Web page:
In 2022, it’s very likely you’ve heard of the phrase “Influencer” in some capacity. Influencers are personalities who use their social media following to promote themselves, their lives, and of course, products or services. While many influencers promote products they personally like and use, they also will often promote sponsored content to their followers.
As an influencer’s brand is built around people liking their opinions on products, the majority of users that follow them are often more inclined to believe what an influencer says, thus boasting great returns on investment.
However, using macro and celebrity-level influencers can come at a hefty cost. However, according to influencer agencies in Los Angeles, a hidden gem has emerged in the last few years in the age of online influencers, known as the Nano-Influencer. These influencers are reliable, more authentic, and far more affordable than the biggest names in social media. Sound too good to be true? Let’s explore the who, what, when, and why of these creators.
While typical influencer marketing categories influencers based on the number of followers, nano-influencers are often overlooked. Nano-influencers are regular social media users who have 100 to 10,000 followers. They aren’t professional “influencers” in any sense, and the majority of their postings contain commonplace stuff, such as images of their day-to-day life, family, pet videos, and memes.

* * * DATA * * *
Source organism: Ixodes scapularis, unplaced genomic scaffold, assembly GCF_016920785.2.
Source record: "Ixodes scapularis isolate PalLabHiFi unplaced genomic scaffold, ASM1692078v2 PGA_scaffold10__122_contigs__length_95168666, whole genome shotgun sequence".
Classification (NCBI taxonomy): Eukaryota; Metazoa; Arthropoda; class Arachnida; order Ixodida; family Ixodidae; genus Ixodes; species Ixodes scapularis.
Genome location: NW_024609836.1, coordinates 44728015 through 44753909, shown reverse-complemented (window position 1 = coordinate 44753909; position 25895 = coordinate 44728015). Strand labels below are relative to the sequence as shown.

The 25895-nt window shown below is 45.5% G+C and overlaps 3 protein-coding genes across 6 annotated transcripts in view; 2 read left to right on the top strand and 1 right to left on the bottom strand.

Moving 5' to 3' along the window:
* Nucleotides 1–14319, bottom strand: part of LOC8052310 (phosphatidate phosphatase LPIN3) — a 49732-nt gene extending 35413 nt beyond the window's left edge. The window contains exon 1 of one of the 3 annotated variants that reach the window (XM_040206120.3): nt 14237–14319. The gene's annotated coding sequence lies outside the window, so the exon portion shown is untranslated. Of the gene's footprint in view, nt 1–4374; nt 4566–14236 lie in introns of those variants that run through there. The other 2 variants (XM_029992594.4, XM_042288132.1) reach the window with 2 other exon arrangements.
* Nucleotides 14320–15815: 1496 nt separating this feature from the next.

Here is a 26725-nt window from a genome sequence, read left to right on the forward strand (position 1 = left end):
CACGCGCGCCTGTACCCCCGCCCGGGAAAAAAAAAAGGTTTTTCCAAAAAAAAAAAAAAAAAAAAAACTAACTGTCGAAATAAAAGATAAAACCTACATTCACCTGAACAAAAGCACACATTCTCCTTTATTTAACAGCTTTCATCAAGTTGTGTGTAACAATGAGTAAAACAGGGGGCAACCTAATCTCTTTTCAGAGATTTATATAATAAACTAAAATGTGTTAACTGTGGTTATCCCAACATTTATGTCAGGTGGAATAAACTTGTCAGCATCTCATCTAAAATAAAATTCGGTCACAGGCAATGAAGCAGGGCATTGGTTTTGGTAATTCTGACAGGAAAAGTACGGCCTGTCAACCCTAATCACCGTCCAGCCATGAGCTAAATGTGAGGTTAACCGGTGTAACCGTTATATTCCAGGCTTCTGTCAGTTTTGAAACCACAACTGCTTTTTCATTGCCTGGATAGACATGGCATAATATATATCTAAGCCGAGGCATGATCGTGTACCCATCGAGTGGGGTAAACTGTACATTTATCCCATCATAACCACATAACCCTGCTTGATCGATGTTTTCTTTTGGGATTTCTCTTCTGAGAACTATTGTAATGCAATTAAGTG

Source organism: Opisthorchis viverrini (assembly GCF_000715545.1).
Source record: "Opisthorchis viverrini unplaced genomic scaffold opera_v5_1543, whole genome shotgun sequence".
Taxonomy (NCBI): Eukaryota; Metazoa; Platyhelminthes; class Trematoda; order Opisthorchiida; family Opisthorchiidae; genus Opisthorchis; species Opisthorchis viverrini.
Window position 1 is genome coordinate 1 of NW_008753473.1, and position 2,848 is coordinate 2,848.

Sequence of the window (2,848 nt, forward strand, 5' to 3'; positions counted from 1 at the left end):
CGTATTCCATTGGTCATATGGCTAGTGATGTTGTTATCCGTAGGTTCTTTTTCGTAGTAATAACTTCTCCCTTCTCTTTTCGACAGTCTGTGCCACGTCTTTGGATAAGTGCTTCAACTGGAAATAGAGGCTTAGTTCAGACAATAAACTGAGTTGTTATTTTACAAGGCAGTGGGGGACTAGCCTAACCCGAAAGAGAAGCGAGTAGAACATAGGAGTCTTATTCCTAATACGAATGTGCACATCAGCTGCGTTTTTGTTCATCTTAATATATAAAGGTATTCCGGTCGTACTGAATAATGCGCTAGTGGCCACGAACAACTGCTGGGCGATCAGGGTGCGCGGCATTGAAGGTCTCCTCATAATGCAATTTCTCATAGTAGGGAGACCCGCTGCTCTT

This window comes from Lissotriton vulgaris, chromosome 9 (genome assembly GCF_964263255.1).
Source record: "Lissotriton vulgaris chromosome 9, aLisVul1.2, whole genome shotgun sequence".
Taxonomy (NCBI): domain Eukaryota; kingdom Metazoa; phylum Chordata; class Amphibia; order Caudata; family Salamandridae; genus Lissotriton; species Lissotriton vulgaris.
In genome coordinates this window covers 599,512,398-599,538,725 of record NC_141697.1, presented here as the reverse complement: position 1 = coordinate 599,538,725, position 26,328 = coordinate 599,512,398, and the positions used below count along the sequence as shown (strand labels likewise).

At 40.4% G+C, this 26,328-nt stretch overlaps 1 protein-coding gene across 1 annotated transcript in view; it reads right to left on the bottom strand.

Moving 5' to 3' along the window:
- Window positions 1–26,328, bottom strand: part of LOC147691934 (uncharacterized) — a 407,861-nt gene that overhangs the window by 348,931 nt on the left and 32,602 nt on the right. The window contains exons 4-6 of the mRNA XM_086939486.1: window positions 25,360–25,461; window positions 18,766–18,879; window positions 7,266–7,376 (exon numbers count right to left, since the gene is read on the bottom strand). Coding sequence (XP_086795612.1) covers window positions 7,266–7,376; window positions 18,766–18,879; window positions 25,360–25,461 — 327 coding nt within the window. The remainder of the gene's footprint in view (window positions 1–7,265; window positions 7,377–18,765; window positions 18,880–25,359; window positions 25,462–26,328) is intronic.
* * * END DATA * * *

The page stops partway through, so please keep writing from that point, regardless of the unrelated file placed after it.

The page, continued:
Nano-influencers often receive far less pay in exchange for publishing on their social media platform in their own unique style, in contrast to traditional influencers who are compensated by businesses to sway their following and curate a particular look. Some nano-influencers may even agree to do the campaign for free in exchange for products from your company.
Nano-influencers are a fantastic fit for firms with easy-to-ship, low-cost product offers where product or brand awareness is the primary goal. Brands with higher-end or difficult-to-ship items or services may find it challenging to attract nano-influencers since the cost of providing significant amounts of free products may outweigh the influence of the nano-influencers.
Nano-influencers also tend to be less familiar with business deals and professional marketing, so working with somebody with less experience should also be noted before committing to an influencer. Likewise, nano influencers’ posts tend to be more authentic and less polished than those of mega influencer who has access to pristine photography equipment and dedicated studio spaces. Thus their posts may be a little rough around the edges and may be a poor fit for firms that have tight photo standards or highly curated aesthetics.
Despite their following, traditional mega influencers aren’t the most powerful voice in influencing a person’s decision to buy a product. Hearing it come from a friend or family member is actually the most popular way. In a survey by Social Media Today, 60% of respondents said that reviews from friends and family influenced their purchasing decisions, compared to only 23% for celebrities and big influencers.
While nano-influencers may have small followings, this makes them far more relatable with their audiences, who will typically think of them more as a friend than a brand. This makes audiences far more receptive to buying a product.